Scientists will hold back time this weekend, making Sunday one second longer than any other day this year.
A "leap second" will be inserted by scientists all over the world into the atomic time scale at midnight, June 30 UTC (Co-ordinated Universal Time), corresponding to noon, July 1 in New Zealand.
UTC is the primary time standard by which the world regulates clocks and time.
When the leap second is added, New Zealand's atomic clocks will display '11.59.59', followed by '11.59.60' and '12.00.00', and Radio New Zealand listeners will hear an extra time 'pip' before the midday news bulletin.
The brief halting of the second hand will prevent our atomic clocks speeding ahead of solar time based clocks, compensating for the gradual and unpredictable slowing down of Earth.
The planet takes just over 86,400 seconds for a full 360-degree revolution, but "the rotation of the Earth is gradually slowing down, due to the drag of tides and other effects, and the duration of a day is getting longer," MSL director Tim Armstrong said.
The concept of leap seconds was introduced in 1972 to ensure that the atomic time scale never differed from the rotation of the Earth by more than one second.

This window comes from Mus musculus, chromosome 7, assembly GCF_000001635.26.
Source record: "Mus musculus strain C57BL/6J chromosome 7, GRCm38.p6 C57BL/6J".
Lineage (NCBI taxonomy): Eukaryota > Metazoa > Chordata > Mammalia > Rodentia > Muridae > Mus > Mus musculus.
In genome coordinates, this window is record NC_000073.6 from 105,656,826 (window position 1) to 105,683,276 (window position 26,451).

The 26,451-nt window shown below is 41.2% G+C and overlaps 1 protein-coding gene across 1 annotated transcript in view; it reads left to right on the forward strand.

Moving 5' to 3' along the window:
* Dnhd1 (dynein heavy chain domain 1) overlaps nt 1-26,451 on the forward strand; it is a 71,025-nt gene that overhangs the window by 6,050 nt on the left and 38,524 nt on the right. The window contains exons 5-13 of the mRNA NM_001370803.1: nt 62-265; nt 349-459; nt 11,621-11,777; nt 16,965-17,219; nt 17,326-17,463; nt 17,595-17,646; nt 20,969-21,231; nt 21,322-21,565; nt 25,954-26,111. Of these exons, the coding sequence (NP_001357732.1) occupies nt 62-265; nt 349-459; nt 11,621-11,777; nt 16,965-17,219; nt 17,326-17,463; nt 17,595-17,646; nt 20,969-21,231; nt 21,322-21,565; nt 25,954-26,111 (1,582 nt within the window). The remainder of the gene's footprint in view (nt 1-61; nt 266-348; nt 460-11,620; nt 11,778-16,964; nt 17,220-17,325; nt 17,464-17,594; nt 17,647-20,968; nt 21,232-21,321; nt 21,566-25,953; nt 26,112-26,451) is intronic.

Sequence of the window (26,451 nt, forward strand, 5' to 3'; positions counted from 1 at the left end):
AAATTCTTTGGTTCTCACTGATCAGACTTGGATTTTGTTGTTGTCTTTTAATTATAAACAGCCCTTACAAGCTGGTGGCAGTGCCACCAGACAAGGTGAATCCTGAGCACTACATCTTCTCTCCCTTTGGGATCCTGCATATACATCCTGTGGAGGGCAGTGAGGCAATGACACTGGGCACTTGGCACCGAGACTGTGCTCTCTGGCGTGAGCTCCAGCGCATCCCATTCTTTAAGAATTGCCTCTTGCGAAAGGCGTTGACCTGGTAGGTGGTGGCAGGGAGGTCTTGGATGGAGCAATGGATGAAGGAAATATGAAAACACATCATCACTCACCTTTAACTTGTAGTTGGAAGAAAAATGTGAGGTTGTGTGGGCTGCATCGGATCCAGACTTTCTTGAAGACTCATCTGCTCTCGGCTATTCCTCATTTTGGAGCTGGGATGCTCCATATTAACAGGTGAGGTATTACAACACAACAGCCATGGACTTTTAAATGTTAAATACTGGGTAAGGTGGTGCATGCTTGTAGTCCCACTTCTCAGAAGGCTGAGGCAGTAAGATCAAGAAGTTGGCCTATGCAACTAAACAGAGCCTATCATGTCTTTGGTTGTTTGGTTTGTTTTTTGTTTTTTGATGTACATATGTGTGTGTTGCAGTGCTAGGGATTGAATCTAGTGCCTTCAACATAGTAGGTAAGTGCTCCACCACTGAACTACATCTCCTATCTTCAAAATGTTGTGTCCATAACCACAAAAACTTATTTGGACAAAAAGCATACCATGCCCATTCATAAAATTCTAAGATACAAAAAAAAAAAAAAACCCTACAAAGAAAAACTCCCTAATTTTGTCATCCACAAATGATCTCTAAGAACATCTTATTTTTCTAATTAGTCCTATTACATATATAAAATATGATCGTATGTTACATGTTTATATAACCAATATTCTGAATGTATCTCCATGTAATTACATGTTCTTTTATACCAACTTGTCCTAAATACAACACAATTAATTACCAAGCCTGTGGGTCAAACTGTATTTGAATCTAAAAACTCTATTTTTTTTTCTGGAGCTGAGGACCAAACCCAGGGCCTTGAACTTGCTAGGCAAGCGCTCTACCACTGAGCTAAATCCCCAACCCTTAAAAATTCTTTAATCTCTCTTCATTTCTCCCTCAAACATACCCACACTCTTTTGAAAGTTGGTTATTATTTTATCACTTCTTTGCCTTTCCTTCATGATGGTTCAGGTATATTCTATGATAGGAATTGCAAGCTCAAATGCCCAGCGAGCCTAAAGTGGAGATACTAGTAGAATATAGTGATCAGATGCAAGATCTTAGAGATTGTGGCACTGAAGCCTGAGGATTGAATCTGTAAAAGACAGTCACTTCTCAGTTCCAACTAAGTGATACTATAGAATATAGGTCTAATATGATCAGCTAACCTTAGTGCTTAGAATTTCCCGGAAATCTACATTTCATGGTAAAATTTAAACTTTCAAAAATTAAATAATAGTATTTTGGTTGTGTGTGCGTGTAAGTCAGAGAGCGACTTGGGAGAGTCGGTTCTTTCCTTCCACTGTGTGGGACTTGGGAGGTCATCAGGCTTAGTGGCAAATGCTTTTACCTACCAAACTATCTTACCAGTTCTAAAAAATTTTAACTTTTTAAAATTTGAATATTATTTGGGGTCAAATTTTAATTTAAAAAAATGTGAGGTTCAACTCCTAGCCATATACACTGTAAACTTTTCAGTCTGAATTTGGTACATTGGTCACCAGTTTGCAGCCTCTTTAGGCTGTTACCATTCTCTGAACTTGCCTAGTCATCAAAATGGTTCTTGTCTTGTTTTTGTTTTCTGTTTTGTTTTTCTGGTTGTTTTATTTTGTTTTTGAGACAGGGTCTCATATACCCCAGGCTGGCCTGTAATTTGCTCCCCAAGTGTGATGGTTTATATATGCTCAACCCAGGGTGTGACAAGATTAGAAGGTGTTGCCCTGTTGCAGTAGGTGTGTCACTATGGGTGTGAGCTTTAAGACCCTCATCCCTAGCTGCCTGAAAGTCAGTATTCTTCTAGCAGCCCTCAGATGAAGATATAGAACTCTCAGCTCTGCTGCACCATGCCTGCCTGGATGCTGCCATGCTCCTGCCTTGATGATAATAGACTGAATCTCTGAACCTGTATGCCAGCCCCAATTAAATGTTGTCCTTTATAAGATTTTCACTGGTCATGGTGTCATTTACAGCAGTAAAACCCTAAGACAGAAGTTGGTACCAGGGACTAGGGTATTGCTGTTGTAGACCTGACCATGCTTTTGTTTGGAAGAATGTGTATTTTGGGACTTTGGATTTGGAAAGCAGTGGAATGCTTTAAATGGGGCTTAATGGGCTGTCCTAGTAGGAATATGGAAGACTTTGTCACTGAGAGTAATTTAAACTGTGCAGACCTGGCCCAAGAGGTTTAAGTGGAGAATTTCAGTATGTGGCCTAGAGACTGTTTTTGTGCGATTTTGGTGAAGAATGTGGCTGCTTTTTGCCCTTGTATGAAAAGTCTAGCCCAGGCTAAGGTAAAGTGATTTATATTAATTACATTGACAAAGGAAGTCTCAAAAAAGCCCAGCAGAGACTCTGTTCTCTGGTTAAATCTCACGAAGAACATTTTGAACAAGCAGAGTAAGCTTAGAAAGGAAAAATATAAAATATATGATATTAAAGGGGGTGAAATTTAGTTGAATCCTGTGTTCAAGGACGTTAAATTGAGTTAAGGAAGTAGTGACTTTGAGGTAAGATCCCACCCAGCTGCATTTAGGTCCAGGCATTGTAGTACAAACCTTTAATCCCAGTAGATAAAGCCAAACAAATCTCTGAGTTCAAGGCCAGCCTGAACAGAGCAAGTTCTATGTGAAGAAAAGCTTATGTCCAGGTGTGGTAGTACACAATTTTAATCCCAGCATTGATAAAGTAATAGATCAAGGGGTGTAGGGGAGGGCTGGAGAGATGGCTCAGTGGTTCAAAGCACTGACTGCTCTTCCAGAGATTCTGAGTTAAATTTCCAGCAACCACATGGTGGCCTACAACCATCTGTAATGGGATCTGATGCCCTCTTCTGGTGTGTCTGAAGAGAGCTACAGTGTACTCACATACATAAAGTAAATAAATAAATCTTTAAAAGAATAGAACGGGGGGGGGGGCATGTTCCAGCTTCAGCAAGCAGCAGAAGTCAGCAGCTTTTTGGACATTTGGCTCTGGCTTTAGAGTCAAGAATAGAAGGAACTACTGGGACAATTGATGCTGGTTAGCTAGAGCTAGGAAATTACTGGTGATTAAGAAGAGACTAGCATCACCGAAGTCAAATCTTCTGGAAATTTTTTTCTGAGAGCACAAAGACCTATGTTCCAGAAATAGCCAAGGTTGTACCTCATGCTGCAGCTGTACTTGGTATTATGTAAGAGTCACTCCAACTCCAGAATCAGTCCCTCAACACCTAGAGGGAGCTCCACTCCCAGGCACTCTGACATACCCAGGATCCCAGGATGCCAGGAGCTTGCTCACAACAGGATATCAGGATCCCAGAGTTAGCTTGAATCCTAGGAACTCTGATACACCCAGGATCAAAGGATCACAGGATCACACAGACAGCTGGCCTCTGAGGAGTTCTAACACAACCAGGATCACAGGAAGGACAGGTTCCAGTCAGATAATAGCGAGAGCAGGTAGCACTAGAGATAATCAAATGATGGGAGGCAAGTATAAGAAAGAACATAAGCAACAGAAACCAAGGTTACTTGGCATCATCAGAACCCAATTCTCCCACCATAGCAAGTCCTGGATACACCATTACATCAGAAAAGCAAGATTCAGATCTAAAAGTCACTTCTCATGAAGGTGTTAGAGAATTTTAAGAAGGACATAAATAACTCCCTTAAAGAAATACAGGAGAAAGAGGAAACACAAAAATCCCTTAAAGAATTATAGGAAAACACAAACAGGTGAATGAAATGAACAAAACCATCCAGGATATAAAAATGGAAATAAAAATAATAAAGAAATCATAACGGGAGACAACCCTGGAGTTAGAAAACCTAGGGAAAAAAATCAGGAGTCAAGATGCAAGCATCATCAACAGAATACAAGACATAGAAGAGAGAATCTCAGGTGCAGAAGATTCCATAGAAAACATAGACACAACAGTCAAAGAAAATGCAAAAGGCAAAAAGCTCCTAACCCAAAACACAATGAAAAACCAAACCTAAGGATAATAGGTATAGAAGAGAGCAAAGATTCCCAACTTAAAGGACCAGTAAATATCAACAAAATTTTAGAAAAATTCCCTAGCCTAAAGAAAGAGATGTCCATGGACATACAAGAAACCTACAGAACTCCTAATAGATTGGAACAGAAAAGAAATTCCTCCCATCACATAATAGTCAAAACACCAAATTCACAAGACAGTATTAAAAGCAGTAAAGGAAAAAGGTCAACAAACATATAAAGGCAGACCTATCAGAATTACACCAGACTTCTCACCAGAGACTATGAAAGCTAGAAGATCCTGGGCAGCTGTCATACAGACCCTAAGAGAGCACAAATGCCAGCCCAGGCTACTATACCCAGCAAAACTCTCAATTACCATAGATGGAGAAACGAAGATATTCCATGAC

At the introduction of leap seconds, the atomic time scale was set to the length of one day.
"Without leap seconds, eventually our clock time would get out of step with the time of day we expect from the location of the sun in the sky," Dr Armstrong said.
"If they were not introduced then eventually the solar midday would occur at midnight."
The decision to add a leap second is made on an irregular basis by the International Earth Rotation Service, which collects data from observatories around the world to determine the length of the day, Dr Armstrong said.
Since 2000, there has been discussion about abandoning leap seconds, which are considered a nuisance for people wanting to maintain continuous time scales, he said.
A meeting was held in January of this year to decide the fate of leap seconds but was an agreement could not be made. A meeting in 2015 will reconsider the matter.